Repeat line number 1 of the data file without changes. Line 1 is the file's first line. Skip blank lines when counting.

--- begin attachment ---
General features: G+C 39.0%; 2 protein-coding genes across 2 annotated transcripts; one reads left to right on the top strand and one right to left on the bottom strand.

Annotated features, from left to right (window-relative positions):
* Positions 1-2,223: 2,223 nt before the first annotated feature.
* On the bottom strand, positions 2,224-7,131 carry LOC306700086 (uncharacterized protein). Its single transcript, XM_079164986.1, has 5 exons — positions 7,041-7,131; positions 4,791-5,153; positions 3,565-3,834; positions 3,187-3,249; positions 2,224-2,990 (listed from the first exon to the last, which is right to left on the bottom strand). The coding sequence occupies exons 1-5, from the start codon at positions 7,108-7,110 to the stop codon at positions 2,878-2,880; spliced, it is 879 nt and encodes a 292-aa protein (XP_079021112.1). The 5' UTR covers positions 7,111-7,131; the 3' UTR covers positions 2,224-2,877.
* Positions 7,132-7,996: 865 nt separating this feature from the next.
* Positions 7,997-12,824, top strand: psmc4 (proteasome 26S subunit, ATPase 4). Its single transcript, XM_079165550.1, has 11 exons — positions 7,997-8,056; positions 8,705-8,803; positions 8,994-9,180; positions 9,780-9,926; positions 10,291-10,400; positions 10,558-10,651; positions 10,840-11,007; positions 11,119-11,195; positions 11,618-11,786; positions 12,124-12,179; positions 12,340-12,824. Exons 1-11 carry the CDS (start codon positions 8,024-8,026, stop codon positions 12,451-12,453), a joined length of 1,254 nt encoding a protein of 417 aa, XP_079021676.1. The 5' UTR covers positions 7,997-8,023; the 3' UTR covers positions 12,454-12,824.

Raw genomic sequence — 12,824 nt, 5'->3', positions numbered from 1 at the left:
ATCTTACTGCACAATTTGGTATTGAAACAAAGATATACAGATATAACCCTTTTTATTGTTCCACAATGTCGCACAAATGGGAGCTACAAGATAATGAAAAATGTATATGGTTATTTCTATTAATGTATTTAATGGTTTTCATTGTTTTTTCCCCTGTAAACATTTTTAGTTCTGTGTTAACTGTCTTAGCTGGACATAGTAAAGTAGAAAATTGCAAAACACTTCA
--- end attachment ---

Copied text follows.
General features: G+C 39.0%; 2 protein-coding genes across 2 annotated transcripts; one reads left to right on the top strand and one right to left on the bottom strand.